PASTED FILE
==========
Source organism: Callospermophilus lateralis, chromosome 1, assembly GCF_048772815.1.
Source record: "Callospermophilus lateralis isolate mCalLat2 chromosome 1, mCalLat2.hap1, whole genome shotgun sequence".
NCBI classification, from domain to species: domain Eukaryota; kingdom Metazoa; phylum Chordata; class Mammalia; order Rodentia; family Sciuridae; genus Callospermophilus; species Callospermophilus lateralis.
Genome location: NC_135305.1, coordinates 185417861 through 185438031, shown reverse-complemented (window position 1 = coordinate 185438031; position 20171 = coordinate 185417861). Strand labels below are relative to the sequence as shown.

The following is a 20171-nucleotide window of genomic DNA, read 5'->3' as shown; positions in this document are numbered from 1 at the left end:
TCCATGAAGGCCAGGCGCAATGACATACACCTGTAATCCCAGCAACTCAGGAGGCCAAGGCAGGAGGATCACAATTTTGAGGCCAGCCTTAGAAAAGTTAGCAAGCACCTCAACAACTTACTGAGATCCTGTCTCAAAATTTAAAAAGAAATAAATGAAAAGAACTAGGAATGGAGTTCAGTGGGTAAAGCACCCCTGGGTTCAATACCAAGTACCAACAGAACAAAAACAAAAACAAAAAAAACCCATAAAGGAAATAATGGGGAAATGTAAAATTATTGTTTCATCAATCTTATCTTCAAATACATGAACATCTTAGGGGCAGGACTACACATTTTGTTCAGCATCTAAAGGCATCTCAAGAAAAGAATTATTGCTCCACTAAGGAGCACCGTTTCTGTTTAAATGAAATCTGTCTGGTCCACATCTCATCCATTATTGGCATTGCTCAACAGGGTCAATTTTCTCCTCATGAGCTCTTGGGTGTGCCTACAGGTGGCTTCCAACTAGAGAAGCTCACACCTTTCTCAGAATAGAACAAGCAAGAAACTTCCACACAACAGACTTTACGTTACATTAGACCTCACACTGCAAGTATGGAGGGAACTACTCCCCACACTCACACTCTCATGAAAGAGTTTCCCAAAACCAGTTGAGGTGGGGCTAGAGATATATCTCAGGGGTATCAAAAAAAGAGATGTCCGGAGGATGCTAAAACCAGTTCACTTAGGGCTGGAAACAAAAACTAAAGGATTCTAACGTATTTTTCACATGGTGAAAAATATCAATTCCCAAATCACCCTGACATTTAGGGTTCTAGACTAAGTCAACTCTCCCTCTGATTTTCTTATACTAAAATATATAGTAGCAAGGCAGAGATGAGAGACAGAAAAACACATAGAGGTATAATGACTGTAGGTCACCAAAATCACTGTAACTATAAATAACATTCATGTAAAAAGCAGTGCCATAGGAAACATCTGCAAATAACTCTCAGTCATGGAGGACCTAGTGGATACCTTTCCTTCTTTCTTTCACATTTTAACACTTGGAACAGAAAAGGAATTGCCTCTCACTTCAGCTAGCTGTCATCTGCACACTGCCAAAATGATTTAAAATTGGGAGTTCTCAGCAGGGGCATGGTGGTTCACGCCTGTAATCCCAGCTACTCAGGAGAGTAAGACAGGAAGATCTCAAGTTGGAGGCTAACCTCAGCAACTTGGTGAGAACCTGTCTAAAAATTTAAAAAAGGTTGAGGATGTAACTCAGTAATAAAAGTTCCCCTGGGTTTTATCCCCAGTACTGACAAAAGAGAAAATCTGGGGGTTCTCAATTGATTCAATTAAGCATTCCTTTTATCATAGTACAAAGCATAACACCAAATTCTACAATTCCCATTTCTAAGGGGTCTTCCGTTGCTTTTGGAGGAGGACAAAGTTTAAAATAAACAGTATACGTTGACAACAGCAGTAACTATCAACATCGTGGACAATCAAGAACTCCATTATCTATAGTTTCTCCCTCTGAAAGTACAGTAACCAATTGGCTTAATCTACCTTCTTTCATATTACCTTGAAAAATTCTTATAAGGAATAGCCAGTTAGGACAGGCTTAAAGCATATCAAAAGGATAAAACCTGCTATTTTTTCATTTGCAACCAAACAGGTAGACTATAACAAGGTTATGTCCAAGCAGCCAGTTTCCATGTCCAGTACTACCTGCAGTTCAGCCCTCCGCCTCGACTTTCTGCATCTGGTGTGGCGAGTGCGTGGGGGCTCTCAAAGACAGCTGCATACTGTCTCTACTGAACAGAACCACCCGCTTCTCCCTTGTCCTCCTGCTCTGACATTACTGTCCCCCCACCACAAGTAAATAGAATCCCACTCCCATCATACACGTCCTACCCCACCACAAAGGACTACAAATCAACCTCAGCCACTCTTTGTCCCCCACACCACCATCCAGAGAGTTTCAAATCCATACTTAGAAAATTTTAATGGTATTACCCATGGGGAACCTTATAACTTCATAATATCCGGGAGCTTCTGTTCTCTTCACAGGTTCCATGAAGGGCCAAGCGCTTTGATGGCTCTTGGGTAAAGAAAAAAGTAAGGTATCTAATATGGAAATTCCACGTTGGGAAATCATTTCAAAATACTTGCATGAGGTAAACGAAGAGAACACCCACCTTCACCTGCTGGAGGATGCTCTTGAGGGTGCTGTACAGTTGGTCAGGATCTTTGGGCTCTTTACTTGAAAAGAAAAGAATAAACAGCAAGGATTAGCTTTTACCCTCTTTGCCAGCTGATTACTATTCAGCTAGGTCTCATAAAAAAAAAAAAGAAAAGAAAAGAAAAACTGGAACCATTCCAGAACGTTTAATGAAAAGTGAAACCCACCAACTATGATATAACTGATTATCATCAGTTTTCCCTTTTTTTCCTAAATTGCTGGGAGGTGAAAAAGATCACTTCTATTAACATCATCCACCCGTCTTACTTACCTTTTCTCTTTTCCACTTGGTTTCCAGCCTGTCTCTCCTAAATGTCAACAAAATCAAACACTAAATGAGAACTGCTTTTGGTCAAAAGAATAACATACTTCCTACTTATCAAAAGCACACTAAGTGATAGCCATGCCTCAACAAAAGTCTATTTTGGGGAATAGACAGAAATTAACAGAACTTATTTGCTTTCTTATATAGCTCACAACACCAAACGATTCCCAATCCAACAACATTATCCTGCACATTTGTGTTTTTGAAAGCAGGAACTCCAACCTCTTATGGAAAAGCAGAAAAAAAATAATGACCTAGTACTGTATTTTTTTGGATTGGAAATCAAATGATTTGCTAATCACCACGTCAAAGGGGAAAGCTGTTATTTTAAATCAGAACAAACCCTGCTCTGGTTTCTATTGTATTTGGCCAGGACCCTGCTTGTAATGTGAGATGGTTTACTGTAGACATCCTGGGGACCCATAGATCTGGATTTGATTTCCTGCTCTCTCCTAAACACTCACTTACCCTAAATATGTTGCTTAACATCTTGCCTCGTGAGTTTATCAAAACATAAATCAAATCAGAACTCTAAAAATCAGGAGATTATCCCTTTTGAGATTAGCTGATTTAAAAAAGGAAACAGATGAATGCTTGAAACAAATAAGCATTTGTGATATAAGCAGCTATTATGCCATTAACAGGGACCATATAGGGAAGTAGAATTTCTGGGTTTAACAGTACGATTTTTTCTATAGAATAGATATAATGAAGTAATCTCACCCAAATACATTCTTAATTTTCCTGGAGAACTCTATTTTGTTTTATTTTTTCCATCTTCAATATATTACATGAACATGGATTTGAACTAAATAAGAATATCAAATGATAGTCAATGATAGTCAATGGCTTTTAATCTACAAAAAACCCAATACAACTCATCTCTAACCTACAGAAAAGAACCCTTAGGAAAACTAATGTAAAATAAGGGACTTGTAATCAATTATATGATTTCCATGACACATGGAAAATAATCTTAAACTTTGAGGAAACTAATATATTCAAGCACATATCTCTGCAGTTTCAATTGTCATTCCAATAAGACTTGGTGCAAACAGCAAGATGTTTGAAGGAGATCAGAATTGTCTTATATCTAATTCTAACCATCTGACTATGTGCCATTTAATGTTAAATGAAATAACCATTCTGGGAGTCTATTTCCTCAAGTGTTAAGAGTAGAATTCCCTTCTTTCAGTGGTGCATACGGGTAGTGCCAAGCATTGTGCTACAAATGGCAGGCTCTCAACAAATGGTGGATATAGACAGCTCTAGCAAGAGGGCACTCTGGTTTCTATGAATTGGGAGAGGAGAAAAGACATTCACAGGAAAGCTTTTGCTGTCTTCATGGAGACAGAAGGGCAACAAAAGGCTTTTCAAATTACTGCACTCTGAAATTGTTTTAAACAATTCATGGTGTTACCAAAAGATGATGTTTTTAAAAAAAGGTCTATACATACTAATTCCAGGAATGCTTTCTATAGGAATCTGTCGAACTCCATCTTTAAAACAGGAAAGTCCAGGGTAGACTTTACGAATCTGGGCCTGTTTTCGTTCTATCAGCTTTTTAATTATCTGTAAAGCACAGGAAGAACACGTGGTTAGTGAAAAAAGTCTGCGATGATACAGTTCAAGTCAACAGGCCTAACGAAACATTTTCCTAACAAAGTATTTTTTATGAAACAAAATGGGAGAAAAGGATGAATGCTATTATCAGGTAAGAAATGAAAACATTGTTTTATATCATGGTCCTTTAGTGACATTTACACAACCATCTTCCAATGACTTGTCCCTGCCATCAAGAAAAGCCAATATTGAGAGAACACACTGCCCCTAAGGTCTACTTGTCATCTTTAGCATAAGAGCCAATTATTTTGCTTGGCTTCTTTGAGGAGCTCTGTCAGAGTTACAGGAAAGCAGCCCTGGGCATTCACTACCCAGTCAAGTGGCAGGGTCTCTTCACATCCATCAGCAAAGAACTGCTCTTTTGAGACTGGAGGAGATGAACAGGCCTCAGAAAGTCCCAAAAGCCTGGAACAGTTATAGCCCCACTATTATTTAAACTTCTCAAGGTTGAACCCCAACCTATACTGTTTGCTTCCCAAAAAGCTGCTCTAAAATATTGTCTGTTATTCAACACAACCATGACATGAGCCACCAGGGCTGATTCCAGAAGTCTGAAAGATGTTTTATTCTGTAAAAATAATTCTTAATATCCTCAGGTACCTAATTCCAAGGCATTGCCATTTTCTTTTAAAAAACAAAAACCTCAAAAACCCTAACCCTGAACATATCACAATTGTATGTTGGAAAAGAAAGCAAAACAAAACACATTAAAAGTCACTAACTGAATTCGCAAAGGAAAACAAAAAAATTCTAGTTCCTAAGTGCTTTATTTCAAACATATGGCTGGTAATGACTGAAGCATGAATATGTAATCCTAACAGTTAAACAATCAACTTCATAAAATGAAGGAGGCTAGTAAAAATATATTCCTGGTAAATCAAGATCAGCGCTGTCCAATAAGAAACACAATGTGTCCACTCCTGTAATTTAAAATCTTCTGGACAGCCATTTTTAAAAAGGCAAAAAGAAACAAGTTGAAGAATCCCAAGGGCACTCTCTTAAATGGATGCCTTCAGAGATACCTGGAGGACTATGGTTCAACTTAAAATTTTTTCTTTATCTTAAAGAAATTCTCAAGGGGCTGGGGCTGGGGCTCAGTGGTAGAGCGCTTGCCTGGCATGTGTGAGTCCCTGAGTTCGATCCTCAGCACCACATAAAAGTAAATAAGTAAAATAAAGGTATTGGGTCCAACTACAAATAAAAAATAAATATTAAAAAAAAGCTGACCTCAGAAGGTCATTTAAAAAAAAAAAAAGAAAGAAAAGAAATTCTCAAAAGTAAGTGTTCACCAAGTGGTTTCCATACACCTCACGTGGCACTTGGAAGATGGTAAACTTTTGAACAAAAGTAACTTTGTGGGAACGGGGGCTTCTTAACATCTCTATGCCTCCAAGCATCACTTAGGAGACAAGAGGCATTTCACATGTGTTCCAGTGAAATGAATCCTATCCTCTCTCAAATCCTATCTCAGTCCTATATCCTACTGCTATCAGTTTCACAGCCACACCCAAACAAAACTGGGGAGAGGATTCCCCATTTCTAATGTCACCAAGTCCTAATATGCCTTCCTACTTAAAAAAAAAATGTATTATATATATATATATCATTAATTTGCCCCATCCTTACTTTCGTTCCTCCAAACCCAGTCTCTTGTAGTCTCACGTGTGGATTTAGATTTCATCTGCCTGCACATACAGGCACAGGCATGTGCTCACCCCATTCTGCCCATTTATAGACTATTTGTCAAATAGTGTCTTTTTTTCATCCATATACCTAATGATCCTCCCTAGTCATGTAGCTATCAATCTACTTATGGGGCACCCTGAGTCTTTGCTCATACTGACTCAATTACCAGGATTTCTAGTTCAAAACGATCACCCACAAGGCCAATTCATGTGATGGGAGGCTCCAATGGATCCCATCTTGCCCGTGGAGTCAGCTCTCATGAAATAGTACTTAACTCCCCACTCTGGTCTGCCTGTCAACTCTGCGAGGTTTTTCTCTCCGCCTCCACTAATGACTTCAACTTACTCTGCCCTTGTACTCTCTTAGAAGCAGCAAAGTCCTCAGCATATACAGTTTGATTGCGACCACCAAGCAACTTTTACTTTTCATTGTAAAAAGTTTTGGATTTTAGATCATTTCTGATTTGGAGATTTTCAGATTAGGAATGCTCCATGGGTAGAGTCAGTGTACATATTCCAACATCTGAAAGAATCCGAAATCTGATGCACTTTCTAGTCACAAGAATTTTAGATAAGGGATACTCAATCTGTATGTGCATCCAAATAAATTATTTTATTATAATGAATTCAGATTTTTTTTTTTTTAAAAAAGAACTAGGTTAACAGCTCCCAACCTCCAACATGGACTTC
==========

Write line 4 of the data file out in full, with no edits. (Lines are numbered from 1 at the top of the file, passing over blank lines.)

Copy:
Genome location: NC_135305.1, coordinates 185417861 through 185438031, shown reverse-complemented (window position 1 = coordinate 185438031; position 20171 = coordinate 185417861). Strand labels below are relative to the sequence as shown.